Volume XI, Issue 29 ~ July 17-23, 2003

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Burton on the Bay | Chesapeake Outdoors | Sky Watch | Tidelog
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Chesapeake Outdoors by C. D. Dollar

Singing the Blues

Now I don’t have a clue if a bat hanging from the underside of the hardtop of your boat is a good omen or just plain bad Mojo, but I do know it’s a pretty bizarre occurrence. What would this nocturnal flying mammal be doing 35 miles off the beach of Ocean City in the middle of the day? Was it blown off course during its migration? We’ll never know the answer, so I guess we’ll have to chalk it up to some weird natural anomaly.

But I’ll tell you what is bad fishing voodoo: sitting in the bar after a long day trolling with nary a tuna strike to our credit, trying to shake our luck, and hearing Johnny Cash’s standard “Folsom Prison Blues” hacked to pieces thanks to the train wreck that is karaoke.

Don’t get me going on karaoke, a phenomenon long past its novelty that encourages drunk, talentless — albeit usually good-natured — people to pretend they can sing. I took part once: Japan, 1993. A dark day for sure. With my newfound drinking companion, I was accomplice to the strangulation of Sinatra’s “New York, New York,” not once but three times! Mr. Johnny Walker will do that to you.

So back to the fishing story. Two straight days fishing aboard Capt. Karl Roscher’s sportfisher, Hurricane, yielded little more than bluefish. It is odd to complain about catching fish, I know. The bluefish were so thick that we barely had our lines in the water when they’d crash and thrash them with a vengeance. Over two days of fishing in fairly rough seas, ranging from four feet to six feet, we must have caught three dozen, easy.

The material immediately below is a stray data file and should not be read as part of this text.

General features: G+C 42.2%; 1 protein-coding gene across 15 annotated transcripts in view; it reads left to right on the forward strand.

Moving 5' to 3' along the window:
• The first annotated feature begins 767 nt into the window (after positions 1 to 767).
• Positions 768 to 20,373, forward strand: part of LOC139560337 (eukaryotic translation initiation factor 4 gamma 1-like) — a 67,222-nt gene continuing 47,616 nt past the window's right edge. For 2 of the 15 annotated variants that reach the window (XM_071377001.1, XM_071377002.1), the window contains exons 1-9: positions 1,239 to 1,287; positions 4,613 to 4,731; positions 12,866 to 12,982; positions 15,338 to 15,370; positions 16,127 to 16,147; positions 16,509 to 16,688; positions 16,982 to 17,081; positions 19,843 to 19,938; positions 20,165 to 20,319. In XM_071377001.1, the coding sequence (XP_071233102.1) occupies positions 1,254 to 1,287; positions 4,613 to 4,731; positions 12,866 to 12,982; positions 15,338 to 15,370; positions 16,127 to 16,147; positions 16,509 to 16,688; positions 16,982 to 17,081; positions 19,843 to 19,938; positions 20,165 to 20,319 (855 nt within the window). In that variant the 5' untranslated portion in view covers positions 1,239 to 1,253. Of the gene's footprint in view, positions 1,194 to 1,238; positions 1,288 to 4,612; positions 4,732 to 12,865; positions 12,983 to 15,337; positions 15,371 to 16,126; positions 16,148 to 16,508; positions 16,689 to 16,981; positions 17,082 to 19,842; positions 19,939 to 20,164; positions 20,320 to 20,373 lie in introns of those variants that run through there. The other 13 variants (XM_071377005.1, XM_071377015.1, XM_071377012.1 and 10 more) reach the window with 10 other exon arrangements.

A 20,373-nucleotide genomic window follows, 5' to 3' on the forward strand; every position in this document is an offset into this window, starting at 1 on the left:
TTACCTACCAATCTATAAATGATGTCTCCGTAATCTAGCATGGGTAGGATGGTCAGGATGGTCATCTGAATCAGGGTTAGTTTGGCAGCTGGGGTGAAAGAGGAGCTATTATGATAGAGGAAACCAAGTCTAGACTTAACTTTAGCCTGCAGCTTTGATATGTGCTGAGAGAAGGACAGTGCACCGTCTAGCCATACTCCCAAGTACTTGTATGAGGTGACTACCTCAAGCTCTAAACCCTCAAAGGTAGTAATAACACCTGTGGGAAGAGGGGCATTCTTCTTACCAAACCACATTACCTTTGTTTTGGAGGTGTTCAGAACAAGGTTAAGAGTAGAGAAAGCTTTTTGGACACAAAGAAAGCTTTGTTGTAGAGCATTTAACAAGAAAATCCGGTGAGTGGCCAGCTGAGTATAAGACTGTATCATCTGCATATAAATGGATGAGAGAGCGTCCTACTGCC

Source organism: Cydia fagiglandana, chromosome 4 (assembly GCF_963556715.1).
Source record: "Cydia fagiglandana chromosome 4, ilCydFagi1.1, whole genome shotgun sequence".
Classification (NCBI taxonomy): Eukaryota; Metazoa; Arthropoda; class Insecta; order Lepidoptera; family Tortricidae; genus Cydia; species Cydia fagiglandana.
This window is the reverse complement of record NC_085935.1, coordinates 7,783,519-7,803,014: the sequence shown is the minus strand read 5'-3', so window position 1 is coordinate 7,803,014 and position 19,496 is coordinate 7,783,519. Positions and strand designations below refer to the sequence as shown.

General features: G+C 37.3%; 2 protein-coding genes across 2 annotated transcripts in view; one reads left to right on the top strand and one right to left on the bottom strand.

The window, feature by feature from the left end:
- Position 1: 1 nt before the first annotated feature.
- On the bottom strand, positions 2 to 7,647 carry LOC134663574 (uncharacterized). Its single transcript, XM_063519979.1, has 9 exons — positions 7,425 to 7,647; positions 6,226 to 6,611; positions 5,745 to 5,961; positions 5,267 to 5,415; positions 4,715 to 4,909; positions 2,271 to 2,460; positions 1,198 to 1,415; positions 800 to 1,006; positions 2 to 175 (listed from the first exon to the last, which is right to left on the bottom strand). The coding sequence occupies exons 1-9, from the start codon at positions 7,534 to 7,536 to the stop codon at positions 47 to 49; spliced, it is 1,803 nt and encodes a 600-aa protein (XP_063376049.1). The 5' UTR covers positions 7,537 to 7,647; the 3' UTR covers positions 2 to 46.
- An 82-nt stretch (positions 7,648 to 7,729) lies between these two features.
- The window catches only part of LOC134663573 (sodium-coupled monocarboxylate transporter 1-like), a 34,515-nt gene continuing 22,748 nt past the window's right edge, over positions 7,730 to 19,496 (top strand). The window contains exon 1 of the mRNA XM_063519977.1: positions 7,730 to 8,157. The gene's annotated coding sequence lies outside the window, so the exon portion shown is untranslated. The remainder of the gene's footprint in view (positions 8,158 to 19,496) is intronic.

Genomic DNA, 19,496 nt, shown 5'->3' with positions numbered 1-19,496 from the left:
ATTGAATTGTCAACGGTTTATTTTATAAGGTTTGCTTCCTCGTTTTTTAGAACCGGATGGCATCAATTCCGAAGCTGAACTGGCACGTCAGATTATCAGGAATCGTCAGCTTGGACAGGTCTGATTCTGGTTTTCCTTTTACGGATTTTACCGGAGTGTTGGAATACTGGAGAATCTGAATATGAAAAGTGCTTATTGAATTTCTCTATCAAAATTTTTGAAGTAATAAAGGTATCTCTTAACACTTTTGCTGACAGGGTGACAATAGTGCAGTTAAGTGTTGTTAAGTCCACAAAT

Many blue-water anglers curse bluefish, but I have to give them credit. They’re head-snapping, snarling brutes that smack your baits with abandon.

We were fortunate to have few tangles as a result of the bluefish but not so lucky in catching tuna, the focus of our energies. On Sunday, late in the afternoon, we were trolling through some good water. Blue sparkles jumped off the surface like jewels and the surface temperature was 73. Good tuna water, but nothing but blues.

After re-rigging and setting out the lures for what seemed like the hundredth time, I laid down on the seat to curse our luck. Well, it worked, as the starboard short rigger went off like a shot.

“Another cursed bluefish,” I whined and trudged down from the bridge to pick up the rod. But when it kept peeling off line, Karl kindly asked me to please pick up the rod.

Twenty minutes later, we had a nice bluefin tuna in the 30-pound class in the fish box, no lay-up for sure since it was just the two of us. Normally, you have a crew of four: captain running the boat, angler with rod, leader man and someone to gaff or tag and release the fish. Roscher did a stand-up job of gaffing that fish.

It was a small victory, for sure, but enough to ease the pain and clean the brain of the twisted version of songs heard the night before still ringing in my head. Or maybe the ringing was from something else.

Fish Are Biting
Anglers have many species to choose from, including some snapper bluefish, spot and hardhead. Chummers are still catching rockfish at the same places: The Hill, Summer Gooses and off West River. Several places off the mouth of the Choptank are productive. DNR’s Marty Gary reports that fishing the edge from Buoy 84A to Buoy 80 works for flounder. He also suggests the False Channel and the edge off Taylor’s Island and Punch Island.

Offshore, it might be that the tuna pick is finally picking up. Yellowfin were caught at the 50-fathom line in Poor Mans and the Washington canyons last week.



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Last updated July 17, 2003 @ 2:03am